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A Middle Pleistocene Homo from Nesher Ramla, Israel


Abstract

Our understanding of the origin, distribution, and evolution of early humans and their close relatives has been greatly refined by recent new information. Adding to this trend, Hershkovitz et al. have uncovered evidence of a previously unknown archaic Homo population, the “Nesher Ramla Homo” (see the Perspective by Mirazon Lahr). The authors present comprehensive qualitative and quantitative analyses of fossilized remains from a site in Israel dated to 140,000 to 120,000 years ago indicating the presence of a previously unrecognized group of hominins representing the last surviving populations of Middle Pleistocene Homo in Europe, southwest Asia, and Africa. In a companion paper, Zaidner et al. present the radiometric ages, stone tool assemblages, faunal assemblages, and other behavioral and environmental data associated with these fossils. This evidence shows that these hominins had fully mastered technology that until only recently was linked to either Homo sapiens or Neanderthals. Nesher Ramla Homo was an efficient hunter of large and small game, used wood for fuel, cooked or roasted meat, and maintained fires. These findings provide archaeological support for cultural interactions between different human lineages during the Middle Paleolithic, suggesting that admixture between Middle Pleistocene Homo and H. sapiens had already occurred by this time

Abstract

Our understanding of the origin, distribution, and evolution of early humans and their close relatives has been greatly refined by recent new information. Adding to this trend, Hershkovitz et al. have uncovered evidence of a previously unknown archaic Homo population, the “Nesher Ramla Homo” (see the Perspective by Mirazon Lahr). The authors present comprehensive qualitative and quantitative analyses of fossilized remains from a site in Israel dated to 140,000 to 120,000 years ago indicating the presence of a previously unrecognized group of hominins representing the last surviving populations of Middle Pleistocene Homo in Europe, southwest Asia, and Africa. In a companion paper, Zaidner et al. present the radiometric ages, stone tool assemblages, faunal assemblages, and other behavioral and environmental data associated with these fossils. This evidence shows that these hominins had fully mastered technology that until only recently was linked to either Homo sapiens or Neanderthals. Nesher Ramla Homo was an efficient hunter of large and small game, used wood for fuel, cooked or roasted meat, and maintained fires. These findings provide archaeological support for cultural interactions between different human lineages during the Middle Paleolithic, suggesting that admixture between Middle Pleistocene Homo and H. sapiens had already occurred by this time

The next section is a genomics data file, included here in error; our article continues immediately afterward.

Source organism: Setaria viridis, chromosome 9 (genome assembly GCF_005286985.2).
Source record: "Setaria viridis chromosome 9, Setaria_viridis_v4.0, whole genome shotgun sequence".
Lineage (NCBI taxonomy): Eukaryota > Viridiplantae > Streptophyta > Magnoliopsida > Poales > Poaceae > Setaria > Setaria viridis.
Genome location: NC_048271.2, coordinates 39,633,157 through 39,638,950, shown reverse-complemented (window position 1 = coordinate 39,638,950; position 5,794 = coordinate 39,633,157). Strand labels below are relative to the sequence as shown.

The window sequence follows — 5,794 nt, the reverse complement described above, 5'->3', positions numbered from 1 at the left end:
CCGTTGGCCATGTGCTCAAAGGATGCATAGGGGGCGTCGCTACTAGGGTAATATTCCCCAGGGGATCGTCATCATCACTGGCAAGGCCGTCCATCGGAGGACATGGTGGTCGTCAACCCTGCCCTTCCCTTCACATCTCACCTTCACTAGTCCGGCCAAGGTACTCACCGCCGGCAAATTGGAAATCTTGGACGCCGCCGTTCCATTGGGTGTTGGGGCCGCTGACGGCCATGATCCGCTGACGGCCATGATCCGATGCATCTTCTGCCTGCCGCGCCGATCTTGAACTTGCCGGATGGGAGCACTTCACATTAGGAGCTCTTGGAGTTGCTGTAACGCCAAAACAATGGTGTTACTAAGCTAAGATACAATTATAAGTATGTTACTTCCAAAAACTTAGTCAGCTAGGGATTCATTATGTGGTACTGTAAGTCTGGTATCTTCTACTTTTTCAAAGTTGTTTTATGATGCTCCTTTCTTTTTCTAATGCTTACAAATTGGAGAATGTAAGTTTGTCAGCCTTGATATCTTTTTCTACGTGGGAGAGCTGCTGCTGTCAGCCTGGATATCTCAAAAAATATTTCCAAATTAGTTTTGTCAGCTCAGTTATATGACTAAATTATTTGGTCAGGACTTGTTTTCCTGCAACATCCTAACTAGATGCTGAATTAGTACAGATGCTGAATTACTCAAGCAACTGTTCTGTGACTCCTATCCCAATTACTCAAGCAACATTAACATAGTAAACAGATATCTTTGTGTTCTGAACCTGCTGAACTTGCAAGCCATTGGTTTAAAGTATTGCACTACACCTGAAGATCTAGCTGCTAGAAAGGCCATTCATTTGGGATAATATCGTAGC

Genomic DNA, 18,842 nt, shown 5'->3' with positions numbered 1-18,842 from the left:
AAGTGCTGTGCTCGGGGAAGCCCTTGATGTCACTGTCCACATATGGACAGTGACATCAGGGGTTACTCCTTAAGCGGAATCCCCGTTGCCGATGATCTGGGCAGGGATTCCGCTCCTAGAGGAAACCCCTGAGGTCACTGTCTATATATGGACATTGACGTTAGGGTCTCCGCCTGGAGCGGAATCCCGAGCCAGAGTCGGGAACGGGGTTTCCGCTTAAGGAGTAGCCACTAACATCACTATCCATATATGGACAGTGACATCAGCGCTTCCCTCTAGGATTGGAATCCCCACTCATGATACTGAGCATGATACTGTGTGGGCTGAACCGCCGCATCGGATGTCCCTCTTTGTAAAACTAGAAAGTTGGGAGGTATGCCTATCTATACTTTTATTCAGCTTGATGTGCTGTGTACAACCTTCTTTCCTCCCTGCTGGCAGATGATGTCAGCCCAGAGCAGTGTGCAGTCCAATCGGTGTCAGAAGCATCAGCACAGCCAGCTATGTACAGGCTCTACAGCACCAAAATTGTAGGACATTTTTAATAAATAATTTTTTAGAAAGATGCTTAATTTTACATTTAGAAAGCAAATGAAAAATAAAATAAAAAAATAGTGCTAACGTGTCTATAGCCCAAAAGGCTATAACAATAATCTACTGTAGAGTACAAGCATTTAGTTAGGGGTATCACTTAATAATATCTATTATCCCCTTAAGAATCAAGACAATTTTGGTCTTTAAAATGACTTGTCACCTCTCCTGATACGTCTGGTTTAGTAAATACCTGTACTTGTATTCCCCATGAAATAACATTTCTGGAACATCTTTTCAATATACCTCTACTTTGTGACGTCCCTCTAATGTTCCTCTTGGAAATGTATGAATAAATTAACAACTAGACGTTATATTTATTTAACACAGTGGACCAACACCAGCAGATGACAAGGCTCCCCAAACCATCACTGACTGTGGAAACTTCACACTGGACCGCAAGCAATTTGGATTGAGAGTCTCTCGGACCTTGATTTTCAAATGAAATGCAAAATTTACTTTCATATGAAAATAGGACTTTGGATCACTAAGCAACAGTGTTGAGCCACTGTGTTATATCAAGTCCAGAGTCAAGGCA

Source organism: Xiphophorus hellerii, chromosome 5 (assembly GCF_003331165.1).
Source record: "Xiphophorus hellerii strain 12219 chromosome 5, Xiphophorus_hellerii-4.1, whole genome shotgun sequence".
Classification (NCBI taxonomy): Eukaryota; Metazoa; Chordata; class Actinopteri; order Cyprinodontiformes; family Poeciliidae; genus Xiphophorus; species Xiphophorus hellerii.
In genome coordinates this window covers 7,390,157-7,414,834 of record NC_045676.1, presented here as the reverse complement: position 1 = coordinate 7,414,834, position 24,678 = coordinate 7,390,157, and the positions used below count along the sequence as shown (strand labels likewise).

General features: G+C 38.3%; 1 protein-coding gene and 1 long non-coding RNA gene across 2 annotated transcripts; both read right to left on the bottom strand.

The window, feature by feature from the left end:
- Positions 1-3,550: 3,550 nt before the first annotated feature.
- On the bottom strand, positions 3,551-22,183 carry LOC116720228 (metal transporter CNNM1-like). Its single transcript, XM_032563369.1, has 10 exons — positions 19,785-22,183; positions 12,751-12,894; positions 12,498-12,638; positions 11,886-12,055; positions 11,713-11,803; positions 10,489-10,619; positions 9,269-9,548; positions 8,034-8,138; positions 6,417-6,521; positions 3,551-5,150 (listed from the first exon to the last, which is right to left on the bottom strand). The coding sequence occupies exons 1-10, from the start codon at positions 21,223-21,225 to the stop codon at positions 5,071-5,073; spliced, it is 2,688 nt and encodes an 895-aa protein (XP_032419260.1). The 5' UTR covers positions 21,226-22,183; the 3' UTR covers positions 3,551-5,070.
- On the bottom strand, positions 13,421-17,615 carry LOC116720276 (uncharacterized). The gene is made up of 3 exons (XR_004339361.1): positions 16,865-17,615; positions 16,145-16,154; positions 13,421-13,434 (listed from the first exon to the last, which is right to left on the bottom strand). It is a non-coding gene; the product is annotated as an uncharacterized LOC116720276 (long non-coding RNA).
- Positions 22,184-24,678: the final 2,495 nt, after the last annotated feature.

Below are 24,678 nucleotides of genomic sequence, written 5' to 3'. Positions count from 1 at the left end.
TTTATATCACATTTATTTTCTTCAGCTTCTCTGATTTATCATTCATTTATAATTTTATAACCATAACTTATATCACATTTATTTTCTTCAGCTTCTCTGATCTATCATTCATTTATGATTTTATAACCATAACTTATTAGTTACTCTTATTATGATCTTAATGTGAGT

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Additional indexing

Item Type:Journal Article, refereed, original work
Communities & Collections:04 Faculty of Medicine > Institute of Evolutionary Medicine
Dewey Decimal Classification:610 Medicine & health
Scopus Subject Areas:Health Sciences > Multidisciplinary
Uncontrolled Keywords:Multidisciplinary
Language:English
Date:25 June 2021
Deposited On:17 Feb 2022 07:23
Last Modified:26 Jun 2024 01:53
Publisher:American Association for the Advancement of Science
ISSN:0036-8075
OA Status:Closed
Publisher DOI:https://doi.org/10.1126/science.abh3169
Project Information:
  • : FunderSNSF
  • : Grant ID31003A_176319
  • : Project TitleBirth and human evolution - implications from computer-assisted reconstructions
  • : FunderCARE Archaeological Foundation
  • : Grant ID
  • : Project Title
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